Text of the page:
"At last there is light at the end of the tunnel.” 

Joseph Alsop

In a massive vote of confidence in the United Kingdom, concerted opposition from institutional and personal shareholders – and, it must be said, Share Radio - has made Unilever see sense and stay in this country.

While of course it’s possible to see the issue in isolation - and indeed the company’s management claimed that their proposal to move to Rotterdam had nothing to do with Brexit – Friday 5th October may well be the point at which the fortunes for the United Kingdom and its Conservative Government turn for the better: and this may not altogether be a coincidence.

So this week we look at how the tide is turning: why history may look back on these last few days as the point when the silver lining started to appear, and what we need to do now to seize the opportunity to change the United Kingdom for the better.

The party conferences are now behind us: many expected the Conservatives’ gathering to be particularly torrid, but Theresa May held her nerve and delivered optimism with confidence and good humour.

As if to recognise a job well done, President of the European Commission Juncker made some encouraging noises on Friday: the same day as Unilever announced their decision to drop their move to Rotterdam. The markets sensed a new optimism: the £Sterling started to rise after such a long period in the doldrums and, for the first time in a long time, commentators were discerning a light at the end of the Brexit tunnel.

When we analysed the Government’s White Paper back in July, the logic of our proposed relationship with the European Union was clear to us: so we’re not surprised that, after several months of no doubt careful discussion within the EU Commission, Juncker has reached the conclusion that it contains the basis of what’s needed to go forward.

Meanwhile, careful positioning is taking place in preparation for the ‘meaningful vote’ on Brexit in Parliament. The die-hard Brexiteers are being isolated, and the Government is overtly wooing the centre ground formerly occupied by followers of Blair and Brown. As we saw in Birmingham, the word ‘Opportunity’ is much in evidence, and economic policy is shifting away from austerity to embrace a more ‘one nation’ approach.

But this will take a lot more than freezing fuel duty, revitalising council house building and injecting more money into the NHS, welcome though that is. The Government needs to embrace the egalitarian capitalist agenda which we have been advocating for the past year, including making the free market work for everyone in our society and providing real opportunity for all - and especially for disadvantaged young people.

Fortunately there are detailed recommendations for this agenda, which have been submitted by The Share Centre and The Share Foundation - and I have personally submitted a proposal which includes a voluntary payment system for universal services, for use by higher rate taxpayers.

To reach right across society, the Government needs to recognise the four pillars of egalitarian capitalism: liberty, equality of opportunity, care for others, and individuality. With the exception of the fourth, these echo the rallying call of the French Revolution. However the fourth is essential, as the Blair/Brown Labour Party understood so well when they introduced the ‘All Employee Share Ownership Plan’ and the Child Trust Fund. Both embrace individuality: progressive, asset-based opportunity for individuals - not within pooled arrangements under someone else’s control.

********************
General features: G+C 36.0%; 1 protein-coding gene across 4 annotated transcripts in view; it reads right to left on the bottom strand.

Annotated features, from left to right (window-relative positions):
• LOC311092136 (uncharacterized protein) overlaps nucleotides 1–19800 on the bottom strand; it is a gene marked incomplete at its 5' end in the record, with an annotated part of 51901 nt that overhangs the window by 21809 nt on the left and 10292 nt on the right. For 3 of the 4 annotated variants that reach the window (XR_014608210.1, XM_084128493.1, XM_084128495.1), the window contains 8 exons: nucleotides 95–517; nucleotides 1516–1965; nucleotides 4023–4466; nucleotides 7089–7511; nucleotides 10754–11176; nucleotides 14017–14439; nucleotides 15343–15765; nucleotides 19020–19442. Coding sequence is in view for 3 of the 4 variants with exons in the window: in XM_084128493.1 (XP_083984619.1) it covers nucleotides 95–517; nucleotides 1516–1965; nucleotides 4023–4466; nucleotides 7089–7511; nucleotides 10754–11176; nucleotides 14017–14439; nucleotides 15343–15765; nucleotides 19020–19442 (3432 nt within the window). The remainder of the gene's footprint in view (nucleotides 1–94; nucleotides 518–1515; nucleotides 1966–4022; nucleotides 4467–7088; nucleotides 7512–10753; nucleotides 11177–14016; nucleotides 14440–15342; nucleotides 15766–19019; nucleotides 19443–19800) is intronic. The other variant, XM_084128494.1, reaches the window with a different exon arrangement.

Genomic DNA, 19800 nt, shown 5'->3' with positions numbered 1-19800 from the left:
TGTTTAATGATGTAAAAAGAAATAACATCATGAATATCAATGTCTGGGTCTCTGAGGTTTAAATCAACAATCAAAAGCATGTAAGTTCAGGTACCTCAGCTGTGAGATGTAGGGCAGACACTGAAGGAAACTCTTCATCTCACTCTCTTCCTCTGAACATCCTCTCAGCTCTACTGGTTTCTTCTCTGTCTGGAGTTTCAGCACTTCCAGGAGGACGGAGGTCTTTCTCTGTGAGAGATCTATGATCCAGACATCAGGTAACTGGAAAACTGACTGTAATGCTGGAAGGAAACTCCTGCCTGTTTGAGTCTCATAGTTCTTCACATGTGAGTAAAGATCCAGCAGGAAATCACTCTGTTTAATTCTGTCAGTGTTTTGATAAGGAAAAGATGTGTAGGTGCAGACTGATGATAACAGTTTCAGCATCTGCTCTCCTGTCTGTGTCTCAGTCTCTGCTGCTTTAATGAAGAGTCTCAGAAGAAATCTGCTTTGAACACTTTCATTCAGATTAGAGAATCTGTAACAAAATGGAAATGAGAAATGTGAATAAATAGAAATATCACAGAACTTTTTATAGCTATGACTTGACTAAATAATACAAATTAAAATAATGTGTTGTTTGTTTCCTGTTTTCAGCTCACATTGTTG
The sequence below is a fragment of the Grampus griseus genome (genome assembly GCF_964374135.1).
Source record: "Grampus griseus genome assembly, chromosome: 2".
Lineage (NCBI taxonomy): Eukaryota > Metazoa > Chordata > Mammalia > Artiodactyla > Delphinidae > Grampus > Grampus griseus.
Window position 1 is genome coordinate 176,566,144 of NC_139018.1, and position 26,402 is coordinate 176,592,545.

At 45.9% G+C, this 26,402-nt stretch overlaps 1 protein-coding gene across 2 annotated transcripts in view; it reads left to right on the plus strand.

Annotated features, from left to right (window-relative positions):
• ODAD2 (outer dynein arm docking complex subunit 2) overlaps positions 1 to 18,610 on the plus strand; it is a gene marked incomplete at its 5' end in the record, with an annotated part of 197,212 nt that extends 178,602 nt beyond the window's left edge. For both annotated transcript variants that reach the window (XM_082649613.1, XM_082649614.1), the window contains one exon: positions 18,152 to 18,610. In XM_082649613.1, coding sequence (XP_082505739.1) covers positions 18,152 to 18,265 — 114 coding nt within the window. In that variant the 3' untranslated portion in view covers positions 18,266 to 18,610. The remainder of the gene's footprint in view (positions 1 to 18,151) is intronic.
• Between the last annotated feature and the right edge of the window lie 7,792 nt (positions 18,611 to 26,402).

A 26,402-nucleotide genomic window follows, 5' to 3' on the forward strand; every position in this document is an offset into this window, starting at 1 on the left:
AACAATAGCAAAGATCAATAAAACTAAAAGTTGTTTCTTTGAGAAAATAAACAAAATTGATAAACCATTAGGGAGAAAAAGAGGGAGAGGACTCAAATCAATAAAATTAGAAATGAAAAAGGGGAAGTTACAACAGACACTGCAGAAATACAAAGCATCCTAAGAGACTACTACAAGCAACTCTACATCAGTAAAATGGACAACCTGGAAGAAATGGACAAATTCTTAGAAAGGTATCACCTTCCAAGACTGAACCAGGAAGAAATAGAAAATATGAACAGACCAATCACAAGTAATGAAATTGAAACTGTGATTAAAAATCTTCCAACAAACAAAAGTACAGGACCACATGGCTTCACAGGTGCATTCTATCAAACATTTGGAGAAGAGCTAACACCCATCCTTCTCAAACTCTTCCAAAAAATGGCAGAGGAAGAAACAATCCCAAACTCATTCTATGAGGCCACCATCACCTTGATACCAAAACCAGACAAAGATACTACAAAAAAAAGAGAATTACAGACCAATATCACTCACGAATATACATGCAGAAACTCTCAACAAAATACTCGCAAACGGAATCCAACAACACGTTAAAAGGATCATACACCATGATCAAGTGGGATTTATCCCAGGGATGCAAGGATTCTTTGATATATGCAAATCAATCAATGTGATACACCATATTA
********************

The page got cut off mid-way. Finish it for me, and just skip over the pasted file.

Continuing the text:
As we explained in last week’s newsletter, Corbyn and McDonnell don’t get this at all. At best, they use it to disguise their real push for union and government domination. Neither did Unilever get it: they were prepared to ride roughshod over individual nominee shareowner rights.

So Philip Hammond would be wise to extend beyond current thinking and take on board these Budget recommendations. They will provide clear evidence that the Government does indeed mean what it says, and is determined to reach out to all across society.

Seize the opportunity - now is the time!

Finally, and in the wake of our experience with Unilever last week, it is essential for the CBI to state clearly to its ‘listed company’ members that they must comply with the law - Part 9 of the Companies Act 2006 - and their obligation to recognise nominee-based shareowners’ corporate governance rights as being equivalent to those on their register. As reported in the Independent last Friday, the London Stock Exchange and PIMFA (the stockbrokers’ trade association) have been asked to make this case to the CBI.

The Government wants UK corporate governance to be much more effective, and Business Secretary Greg Clark has welcomed Unilever’s decision. He will therefore be concerned to ensure that large listed companies do indeed observe the law in future. The good news here, though, is that the law is already in place: we just need compliance.


Gavin Oldham

Share Radio